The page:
Christie Wilcox, What’s in a Name? Taxonomy Problems Vex Biologists, Quanta Magazine, June 24, 2019.
arl Linnaeus was probably not the first scientist to realize the inherent connectedness of life on this planet. But he articulated and codified it. In the 10th edition of his Systema Naturae, published in 1758, he established a system of naming and organizing life that endures to this day — what we still call Linnaean taxonomy, although today’s system is somewhat different from the five-rank hierarchy he proposed. The principle is the same, though: Life is organized into nested ranks, with each higher tier representing a larger group of related organisms to which the species at the bottom belong.
This ranked taxonomy — domain, kingdom, phylum, class, order, family, genus, species — is foundational to biology pedagogy. Every student learns it, often through a mnemonic like “Didn’t Know Popeyes Chicken Offered Free Gizzard Strips” or “Dear King Phillip Came Over For Great Spaghetti.”
But a growing number of researchers think it’s time for taxonomy to move away from these ranks, or even abandon them altogether. “When a student has to learn it, it also suggests to the student that there’s something special about these groups,” said Andreas Hejnol, a comparative developmental biologist at the University of Bergen in Norway. Yet there isn’t.
The problem that Hejnol sees with the whole system is that the ranks don’t mean anything specific or uniform across all groups of life. Even though species is arguably the most important rank across multiple fields of biology, there are dozens of species concepts in use — and biologists working with different groups of organisms can’t seem to agree on just one. You might think that the other end of the hierarchy would be more settled, but it wasn’t so long ago that domains simply didn’t exist — the three domains we use today (Archaea, Bacteria and Eucarya) were only proposed in 1990. At that time, the top rank was kingdom, and there were five of those; now there are at least six, though some say there should be as many as 32. Similar ambiguities plague all the taxonomic ranks in between — even those often considered to be major, distinct and unambiguous, like phyla.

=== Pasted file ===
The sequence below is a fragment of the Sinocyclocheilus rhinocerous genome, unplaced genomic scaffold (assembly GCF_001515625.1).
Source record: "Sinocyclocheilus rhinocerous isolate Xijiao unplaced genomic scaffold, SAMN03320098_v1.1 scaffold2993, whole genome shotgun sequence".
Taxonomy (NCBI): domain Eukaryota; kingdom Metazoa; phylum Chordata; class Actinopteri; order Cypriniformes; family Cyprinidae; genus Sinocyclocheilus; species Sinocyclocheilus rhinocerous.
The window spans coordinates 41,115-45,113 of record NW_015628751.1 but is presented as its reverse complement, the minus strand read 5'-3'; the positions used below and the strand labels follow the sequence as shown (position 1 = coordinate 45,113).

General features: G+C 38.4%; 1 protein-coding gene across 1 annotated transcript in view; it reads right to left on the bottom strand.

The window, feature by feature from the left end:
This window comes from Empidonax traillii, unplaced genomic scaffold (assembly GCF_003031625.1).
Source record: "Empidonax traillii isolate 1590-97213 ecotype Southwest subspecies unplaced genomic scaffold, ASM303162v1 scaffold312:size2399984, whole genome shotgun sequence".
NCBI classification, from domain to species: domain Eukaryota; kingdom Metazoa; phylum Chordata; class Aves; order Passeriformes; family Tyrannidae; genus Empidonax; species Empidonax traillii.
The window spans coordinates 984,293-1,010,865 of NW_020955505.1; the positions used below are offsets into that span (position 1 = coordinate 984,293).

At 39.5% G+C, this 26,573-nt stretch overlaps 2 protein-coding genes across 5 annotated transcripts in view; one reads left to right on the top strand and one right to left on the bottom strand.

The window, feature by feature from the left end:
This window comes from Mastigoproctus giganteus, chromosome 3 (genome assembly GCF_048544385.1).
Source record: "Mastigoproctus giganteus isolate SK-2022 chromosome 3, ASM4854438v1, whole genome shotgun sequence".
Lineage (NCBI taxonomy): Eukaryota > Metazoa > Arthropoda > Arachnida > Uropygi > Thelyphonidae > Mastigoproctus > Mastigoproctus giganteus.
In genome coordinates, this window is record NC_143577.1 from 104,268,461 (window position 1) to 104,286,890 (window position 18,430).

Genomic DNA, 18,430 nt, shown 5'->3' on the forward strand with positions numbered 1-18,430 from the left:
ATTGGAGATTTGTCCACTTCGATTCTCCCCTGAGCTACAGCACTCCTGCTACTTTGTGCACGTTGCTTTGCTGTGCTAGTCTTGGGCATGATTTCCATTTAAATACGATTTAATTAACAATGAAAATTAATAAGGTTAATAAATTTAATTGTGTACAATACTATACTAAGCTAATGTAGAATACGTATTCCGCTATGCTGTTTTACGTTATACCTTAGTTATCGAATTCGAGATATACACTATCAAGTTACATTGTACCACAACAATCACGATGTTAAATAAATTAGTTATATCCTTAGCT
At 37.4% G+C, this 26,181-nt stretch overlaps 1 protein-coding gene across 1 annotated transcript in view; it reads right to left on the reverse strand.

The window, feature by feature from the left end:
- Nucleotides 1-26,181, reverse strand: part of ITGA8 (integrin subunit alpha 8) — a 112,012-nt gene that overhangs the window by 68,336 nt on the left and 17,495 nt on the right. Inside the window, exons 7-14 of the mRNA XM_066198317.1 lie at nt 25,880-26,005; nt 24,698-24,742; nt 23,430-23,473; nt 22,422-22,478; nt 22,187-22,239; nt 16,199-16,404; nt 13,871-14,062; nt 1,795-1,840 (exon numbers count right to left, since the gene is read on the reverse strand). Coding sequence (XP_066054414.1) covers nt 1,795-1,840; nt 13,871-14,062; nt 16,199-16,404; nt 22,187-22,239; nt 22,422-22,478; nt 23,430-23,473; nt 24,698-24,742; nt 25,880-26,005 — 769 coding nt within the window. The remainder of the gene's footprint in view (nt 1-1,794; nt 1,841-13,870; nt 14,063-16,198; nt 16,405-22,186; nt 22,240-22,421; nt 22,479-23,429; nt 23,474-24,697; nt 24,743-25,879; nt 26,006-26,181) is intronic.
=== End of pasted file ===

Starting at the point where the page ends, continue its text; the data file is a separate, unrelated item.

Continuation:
Color me sympathetic, and I haven't even read the article. But I do know something about classification and I've thought about this off and on. Glad to see that some biologists are at least thinking about it.
Still, given how classification pervades the discipline, it's obvious that changing things, however sensible it seems in the abstract, would be an enormous pain in the posterior. Just how do you get everyone to agree to a new system? How would you propagate such a change and what would happen to the existing literature?